CONFERENCE The Role of Nutrition in Dementia Prevention and Management March 26 - 27, 2015

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Re: CONFERENCE The Role of Nutrition in Dementia Prevention and Management March 26 - 27, 2015

Postby Russ » Fri May 15, 2015 7:56 am

Chris Masterjohn has a timely post up with deeper insight about this methionine/glycine question that I find both educational and useful...

http://www.westonaprice.org/blogs/cmast ... thylation/

with this key paragraph...
One should then ask this question: is it better to achieve this balance by restricting methionine, or is it better to achieve this balance by adding vitamin B12, folate, vitamin B6 and glycine? The figure linked to above suggests a benefit to consuming these nutrients together: when the entire network of nutrients is present, extra methionine does not cause homocysteine to accumulate; rather, it allows the synthesis of taurine, sulfate, and glutathione. Taurine is very important to the function of the brain and retina. Sulfate is added to many compounds to regulate or detoxify them. Glutathione is the master antioxidant of the cell, one of the key compounds involved in detoxification, and a key regulator of protein function. Poor glutathione status appears to contribute to a wide array of degenerative diseases, including diabetes, asthma, and most of the negative effects that we associate with aging. Restricting methionine is one way of preventing homocysteine from accumulating; but restricting methionine compromises the supply of taurine, sulfate, and glutathione. By contrast, supplying the nutrients that synergize with methionine both prevents homocysteine from accumulating and allows the synthesis of these three incredibly important compounds.

...made even usefully simple at the end...
Instead, my practical advice is as follows:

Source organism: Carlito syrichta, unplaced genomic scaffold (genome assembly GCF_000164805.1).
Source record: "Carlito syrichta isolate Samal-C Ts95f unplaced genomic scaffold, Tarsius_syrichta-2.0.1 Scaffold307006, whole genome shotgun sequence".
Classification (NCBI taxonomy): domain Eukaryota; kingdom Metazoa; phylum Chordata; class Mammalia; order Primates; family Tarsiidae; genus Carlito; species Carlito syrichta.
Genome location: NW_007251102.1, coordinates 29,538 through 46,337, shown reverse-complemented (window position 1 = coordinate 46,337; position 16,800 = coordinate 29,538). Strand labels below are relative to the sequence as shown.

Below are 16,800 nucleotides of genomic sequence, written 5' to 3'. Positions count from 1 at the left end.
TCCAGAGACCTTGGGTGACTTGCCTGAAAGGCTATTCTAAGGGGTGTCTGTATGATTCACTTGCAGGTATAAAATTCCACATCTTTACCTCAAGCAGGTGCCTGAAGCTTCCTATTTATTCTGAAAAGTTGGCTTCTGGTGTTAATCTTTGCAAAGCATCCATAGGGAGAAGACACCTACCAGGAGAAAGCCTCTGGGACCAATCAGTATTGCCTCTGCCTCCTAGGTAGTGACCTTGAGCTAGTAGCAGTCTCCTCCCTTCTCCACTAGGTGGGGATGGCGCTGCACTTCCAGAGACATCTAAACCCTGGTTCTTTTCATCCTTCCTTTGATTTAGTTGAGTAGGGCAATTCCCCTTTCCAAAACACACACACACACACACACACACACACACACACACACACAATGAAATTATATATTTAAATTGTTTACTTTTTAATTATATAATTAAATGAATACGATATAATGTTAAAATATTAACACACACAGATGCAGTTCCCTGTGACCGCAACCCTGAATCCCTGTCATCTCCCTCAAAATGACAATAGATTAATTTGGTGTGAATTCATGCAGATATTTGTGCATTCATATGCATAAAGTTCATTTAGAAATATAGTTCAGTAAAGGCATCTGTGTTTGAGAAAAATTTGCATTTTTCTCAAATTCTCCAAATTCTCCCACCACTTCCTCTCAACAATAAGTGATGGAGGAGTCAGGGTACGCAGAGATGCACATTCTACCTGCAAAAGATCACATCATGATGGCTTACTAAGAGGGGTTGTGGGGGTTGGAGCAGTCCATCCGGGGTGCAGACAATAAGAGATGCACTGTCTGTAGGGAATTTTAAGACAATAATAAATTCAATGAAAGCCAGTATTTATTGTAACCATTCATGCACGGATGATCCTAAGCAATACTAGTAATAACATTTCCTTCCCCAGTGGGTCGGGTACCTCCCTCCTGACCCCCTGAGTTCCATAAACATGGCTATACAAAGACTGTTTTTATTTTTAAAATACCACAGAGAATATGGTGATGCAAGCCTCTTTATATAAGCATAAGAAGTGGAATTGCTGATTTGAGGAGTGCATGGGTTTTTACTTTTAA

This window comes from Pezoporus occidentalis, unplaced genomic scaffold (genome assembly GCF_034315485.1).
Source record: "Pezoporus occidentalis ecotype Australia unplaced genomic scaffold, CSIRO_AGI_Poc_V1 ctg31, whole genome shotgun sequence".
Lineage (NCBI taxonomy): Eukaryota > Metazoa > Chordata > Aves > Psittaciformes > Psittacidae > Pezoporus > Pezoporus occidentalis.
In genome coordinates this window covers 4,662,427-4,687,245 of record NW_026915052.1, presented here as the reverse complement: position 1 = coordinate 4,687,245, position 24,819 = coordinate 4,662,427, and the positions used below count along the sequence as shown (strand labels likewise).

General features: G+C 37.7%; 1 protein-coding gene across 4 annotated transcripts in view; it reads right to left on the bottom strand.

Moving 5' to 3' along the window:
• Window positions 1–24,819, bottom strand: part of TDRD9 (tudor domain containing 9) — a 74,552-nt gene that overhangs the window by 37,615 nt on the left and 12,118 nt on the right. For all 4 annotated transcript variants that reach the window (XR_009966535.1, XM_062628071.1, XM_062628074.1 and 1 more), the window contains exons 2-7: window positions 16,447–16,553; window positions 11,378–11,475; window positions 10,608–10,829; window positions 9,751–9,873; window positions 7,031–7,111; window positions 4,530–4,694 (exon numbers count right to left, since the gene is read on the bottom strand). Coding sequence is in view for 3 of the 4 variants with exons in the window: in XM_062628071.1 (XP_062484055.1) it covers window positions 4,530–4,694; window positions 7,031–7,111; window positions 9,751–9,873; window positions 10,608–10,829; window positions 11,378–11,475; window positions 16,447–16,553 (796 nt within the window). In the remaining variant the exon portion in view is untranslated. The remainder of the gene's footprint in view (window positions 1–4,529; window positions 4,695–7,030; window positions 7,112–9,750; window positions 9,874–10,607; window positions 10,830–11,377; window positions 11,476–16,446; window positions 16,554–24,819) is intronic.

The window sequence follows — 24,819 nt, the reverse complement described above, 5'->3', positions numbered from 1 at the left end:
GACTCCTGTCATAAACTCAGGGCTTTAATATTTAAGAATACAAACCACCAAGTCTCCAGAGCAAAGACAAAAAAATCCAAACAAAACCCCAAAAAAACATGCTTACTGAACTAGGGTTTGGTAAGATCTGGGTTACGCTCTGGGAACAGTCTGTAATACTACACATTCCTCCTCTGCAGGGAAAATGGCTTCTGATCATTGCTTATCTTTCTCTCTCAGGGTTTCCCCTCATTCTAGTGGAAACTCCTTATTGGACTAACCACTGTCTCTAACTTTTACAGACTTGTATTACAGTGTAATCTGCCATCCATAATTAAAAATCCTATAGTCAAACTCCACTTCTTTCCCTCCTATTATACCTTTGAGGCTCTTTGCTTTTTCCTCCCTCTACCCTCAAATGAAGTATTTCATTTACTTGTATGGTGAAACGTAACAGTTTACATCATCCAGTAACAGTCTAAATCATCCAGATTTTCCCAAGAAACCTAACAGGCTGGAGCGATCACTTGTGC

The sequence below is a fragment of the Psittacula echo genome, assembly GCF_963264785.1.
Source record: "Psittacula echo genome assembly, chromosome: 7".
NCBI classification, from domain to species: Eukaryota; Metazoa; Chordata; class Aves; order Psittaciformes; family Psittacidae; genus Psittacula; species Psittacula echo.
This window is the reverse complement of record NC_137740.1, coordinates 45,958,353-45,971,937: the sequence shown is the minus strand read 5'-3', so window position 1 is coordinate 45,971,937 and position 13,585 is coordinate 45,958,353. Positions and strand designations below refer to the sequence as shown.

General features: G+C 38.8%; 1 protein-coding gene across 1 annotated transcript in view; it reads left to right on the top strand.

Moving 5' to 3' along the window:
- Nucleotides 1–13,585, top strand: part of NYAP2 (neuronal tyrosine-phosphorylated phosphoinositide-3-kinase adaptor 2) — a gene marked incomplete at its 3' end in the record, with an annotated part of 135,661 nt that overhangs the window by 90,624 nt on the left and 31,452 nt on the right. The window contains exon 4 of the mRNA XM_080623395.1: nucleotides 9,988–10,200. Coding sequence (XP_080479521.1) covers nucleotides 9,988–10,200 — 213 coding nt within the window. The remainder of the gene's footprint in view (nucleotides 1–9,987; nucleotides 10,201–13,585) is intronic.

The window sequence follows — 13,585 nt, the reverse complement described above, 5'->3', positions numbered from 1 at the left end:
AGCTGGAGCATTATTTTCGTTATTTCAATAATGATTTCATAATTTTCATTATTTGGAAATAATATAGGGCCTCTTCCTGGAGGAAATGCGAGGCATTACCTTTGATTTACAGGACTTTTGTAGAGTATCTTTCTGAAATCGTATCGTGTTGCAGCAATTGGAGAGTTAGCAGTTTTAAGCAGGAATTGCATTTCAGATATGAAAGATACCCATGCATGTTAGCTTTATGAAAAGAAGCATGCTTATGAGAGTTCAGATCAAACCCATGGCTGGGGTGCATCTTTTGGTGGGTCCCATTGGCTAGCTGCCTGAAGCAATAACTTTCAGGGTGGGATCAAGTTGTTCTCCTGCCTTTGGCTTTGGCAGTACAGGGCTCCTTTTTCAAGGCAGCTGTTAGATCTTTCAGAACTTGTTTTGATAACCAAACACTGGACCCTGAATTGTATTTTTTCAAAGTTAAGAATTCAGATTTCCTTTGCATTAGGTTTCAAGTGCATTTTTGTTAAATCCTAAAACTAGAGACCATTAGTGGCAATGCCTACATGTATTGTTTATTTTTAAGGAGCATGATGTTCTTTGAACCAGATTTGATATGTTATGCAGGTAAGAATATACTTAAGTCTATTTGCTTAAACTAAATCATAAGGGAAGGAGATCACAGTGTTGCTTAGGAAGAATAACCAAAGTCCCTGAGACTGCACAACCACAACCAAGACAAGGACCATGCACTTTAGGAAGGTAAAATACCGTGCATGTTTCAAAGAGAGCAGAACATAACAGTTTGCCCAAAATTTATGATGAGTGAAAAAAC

- To the extent you eat meat, balance it with skin and bones in similar proportions as they would occur in the animal. To get a sense of these proportions, try buying whole or almost-whole animals such as roast chickens for a while.
- To the extent you eat these animal products, accompany them with rich supplies of a diverse array of plant foods, especially green leafy vegetables.
- Follow your intuition and appetite, within the restrictions of your social life and cultural ties, to the extent you operate comfortably within them.

Beyond this, in the absence of a specific problem that needs addressing, relax, and start eating food instead of analyzing it.


Of course no differential insight directly for E4's, but I'm thinking that that glutathione function is something we E4's especially want.

Onward....
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Re: CONFERENCE The Role of Nutrition in Dementia Prevention and Management March 26 - 27, 2015

Postby Russ » Mon Jun 01, 2015 7:22 am

An interesting new paper from Japan pointing to anti-aging benefits of glycine as related to mitchondrial health....

http://www.gizmag.com/reversal-of-aging ... nes/37721/

To test the theory, the researchers found two genes associated with mitochondrial function and essentially experimented with turning them on or off. In doing so, they were able to create defects or restore cellular respiration. These two genes regulate glycine, an amino acid, production in mitochondria, and in one of the more promising findings, a 97-year-old cell line saw its cellular respiration restored after the addition of glycine for 10 days.

The researchers' findings were published this month in the journal Scientific Reports.

Whether or not this process could be a potential fountain of youth for humans and not just human fibroblast cell lines still remains to be seen, with much more testing required. However, if the theory holds, glycine supplements could one day become a powerful tool for life extension.

Paper here...
http://www.nature.com/srep/2015/150522/ ... 10434.html
Abstract
Age-associated accumulation of somatic mutations in mitochondrial DNA (mtDNA) has been proposed to be responsible for the age-associated mitochondrial respiration defects found in elderly human subjects. We carried out reprogramming of human fibroblast lines derived from elderly subjects by generating their induced pluripotent stem cells (iPSCs), and examined another possibility, namely that these aging phenotypes are controlled not by mutations but by epigenetic regulation. Here, we show that reprogramming of elderly fibroblasts restores age-associated mitochondrial respiration defects, indicating that these aging phenotypes are reversible and are similar to differentiation phenotypes in that both are controlled by epigenetic regulation, not by mutations in either the nuclear or the mitochondrial genome. Microarray screening revealed that epigenetic downregulation of the nuclear-coded GCAT gene, which is involved in glycine production in mitochondria, is partly responsible for these aging phenotypes. Treatment of elderly fibroblasts with glycine effectively prevented the expression of these aging phenotypes.